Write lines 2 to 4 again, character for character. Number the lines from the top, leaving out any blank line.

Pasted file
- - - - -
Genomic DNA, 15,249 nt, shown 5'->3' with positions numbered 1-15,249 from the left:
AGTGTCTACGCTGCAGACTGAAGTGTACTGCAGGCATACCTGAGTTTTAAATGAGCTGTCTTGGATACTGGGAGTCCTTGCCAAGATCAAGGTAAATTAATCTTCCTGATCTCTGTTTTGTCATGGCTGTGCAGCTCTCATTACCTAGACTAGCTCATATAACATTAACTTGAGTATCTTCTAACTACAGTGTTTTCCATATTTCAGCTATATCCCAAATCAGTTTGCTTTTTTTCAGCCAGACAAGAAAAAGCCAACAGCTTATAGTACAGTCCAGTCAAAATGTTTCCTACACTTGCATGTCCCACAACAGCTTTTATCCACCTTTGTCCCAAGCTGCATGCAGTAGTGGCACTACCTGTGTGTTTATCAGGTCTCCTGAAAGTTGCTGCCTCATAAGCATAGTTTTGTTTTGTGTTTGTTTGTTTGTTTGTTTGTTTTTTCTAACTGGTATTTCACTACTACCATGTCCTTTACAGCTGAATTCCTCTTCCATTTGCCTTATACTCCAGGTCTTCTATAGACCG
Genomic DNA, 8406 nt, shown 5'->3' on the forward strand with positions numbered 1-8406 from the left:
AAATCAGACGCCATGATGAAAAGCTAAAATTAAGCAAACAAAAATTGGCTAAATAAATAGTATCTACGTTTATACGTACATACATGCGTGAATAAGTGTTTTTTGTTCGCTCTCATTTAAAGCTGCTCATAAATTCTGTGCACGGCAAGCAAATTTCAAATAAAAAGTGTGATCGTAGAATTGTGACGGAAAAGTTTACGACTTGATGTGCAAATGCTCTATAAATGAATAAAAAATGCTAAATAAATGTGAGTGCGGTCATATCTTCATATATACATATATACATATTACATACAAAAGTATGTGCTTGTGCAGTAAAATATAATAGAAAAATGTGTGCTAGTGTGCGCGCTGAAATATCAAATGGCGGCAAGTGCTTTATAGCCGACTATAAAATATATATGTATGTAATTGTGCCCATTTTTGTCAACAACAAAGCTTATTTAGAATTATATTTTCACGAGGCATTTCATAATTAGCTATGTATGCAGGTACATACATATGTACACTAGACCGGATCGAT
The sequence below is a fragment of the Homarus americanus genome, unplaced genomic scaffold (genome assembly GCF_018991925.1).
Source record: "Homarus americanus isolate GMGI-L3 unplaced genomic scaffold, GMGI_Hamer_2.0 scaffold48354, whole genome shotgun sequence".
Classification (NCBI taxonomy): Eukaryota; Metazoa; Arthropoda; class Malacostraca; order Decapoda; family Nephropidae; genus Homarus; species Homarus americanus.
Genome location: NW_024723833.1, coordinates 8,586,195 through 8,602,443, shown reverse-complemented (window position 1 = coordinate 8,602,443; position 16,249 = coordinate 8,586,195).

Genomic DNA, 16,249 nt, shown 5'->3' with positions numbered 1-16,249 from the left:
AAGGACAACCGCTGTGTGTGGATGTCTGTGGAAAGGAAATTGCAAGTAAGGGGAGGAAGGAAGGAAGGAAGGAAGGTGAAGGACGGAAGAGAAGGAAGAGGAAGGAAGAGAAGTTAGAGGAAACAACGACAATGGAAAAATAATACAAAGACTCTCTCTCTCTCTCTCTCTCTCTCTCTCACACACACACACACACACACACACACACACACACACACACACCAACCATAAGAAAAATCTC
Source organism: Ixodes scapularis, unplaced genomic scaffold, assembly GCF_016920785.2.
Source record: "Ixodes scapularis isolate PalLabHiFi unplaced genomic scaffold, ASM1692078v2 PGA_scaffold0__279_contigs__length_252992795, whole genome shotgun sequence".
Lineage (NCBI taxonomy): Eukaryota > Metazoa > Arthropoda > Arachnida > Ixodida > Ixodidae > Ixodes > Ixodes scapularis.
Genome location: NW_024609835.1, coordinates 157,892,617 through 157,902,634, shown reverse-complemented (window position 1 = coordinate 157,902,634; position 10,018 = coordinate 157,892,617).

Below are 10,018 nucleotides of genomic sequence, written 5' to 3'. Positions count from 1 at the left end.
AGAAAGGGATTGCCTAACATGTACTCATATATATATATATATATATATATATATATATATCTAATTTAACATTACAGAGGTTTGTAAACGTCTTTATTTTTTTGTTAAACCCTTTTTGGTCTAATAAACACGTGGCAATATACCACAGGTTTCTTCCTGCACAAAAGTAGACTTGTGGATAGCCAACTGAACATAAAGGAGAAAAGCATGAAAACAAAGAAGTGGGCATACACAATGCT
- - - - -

AGTGTCTACGCTGCAGACTGAAGTGTACTGCAGGCATACCTGAGTTTTAAATGAGCTGTCTTGGATACTGGGAGTCCTTGCCAAGATCAAGGTAAATTAATCTTCCTGATCTCTGTTTTGTCATGGCTGTGCAGCTCTCATTACCTAGACTAGCTCATATAACATTAACTTGAGTATCTTCTAACTACAGTGTTTTCCATATTTCAGCTATATCCCAAATCAGTTTGCTTTTTTTCAGCCAGACAAGAAAAAGCCAACAGCTTATAGTACAGTCCAGTCAAAATGTTTCCTACACTTGCATGTCCCACAACAGCTTTTATCCACCTTTGTCCCAAGCTGCATGCAGTAGTGGCACTACCTGTGTGTTTATCAGGTCTCCTGAAAGTTGCTGCCTCATAAGCATAGTTTTGTTTTGTGTTTGTTTGTTTGTTTGTTTGTTTTTTCTAACTGGTATTTCACTACTACCATGTCCTTTACAGCTGAATTCCTCTTCCATTTGCCTTATACTCCAGGTCTTCTATAGACCG
Genomic DNA, 8406 nt, shown 5'->3' on the forward strand with positions numbered 1-8406 from the left:
AAATCAGACGCCATGATGAAAAGCTAAAATTAAGCAAACAAAAATTGGCTAAATAAATAGTATCTACGTTTATACGTACATACATGCGTGAATAAGTGTTTTTTGTTCGCTCTCATTTAAAGCTGCTCATAAATTCTGTGCACGGCAAGCAAATTTCAAATAAAAAGTGTGATCGTAGAATTGTGACGGAAAAGTTTACGACTTGATGTGCAAATGCTCTATAAATGAATAAAAAATGCTAAATAAATGTGAGTGCGGTCATATCTTCATATATACATATATACATATTACATACAAAAGTATGTGCTTGTGCAGTAAAATATAATAGAAAAATGTGTGCTAGTGTGCGCGCTGAAATATCAAATGGCGGCAAGTGCTTTATAGCCGACTATAAAATATATATGTATGTAATTGTGCCCATTTTTGTCAACAACAAAGCTTATTTAGAATTATATTTTCACGAGGCATTTCATAATTAGCTATGTATGCAGGTACATACATATGTACACTAGACCGGATCGAT